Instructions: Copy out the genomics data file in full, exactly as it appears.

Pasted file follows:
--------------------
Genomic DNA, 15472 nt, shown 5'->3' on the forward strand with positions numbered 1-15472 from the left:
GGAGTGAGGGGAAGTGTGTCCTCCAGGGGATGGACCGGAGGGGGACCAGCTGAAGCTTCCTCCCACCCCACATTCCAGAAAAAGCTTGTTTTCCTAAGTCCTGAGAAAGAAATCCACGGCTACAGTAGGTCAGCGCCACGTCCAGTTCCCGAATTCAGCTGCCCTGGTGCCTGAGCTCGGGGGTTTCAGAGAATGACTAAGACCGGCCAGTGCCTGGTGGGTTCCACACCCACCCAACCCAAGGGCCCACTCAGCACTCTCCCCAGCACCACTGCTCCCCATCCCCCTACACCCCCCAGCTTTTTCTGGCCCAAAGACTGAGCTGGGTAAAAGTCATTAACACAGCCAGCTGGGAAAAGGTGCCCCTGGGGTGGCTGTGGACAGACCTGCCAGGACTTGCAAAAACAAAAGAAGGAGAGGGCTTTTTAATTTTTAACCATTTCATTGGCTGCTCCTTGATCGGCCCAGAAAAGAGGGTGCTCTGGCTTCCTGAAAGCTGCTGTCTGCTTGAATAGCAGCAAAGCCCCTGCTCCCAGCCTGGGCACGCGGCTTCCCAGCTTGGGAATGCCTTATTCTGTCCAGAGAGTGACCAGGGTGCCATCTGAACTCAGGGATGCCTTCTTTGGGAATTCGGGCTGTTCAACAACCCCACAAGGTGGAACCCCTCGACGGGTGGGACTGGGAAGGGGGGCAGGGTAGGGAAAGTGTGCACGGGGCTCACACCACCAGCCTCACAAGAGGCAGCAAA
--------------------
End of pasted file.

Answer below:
Genomic DNA, 15472 nt, shown 5'->3' on the forward strand with positions numbered 1-15472 from the left:
GGAGTGAGGGGAAGTGTGTCCTCCAGGGGATGGACCGGAGGGGGACCAGCTGAAGCTTCCTCCCACCCCACATTCCAGAAAAAGCTTGTTTTCCTAAGTCCTGAGAAAGAAATCCACGGCTACAGTAGGTCAGCGCCACGTCCAGTTCCCGAATTCAGCTGCCCTGGTGCCTGAGCTCGGGGGTTTCAGAGAATGACTAAGACCGGCCAGTGCCTGGTGGGTTCCACACCCACCCAACCCAAGGGCCCACTCAGCACTCTCCCCAGCACCACTGCTCCCCATCCCCCTACACCCCCCAGCTTTTTCTGGCCCAAAGACTGAGCTGGGTAAAAGTCATTAACACAGCCAGCTGGGAAAAGGTGCCCCTGGGGTGGCTGTGGACAGACCTGCCAGGACTTGCAAAAACAAAAGAAGGAGAGGGCTTTTTAATTTTTAACCATTTCATTGGCTGCTCCTTGATCGGCCCAGAAAAGAGGGTGCTCTGGCTTCCTGAAAGCTGCTGTCTGCTTGAATAGCAGCAAAGCCCCTGCTCCCAGCCTGGGCACGCGGCTTCCCAGCTTGGGAATGCCTTATTCTGTCCAGAGAGTGACCAGGGTGCCATCTGAACTCAGGGATGCCTTCTTTGGGAATTCGGGCTGTTCAACAACCCCACAAGGTGGAACCCCTCGACGGGTGGGACTGGGAAGGGGGGCAGGGTAGGGAAAGTGTGCACGGGGCTCACACCACCAGCCTCACAAGAGGCAGCAAA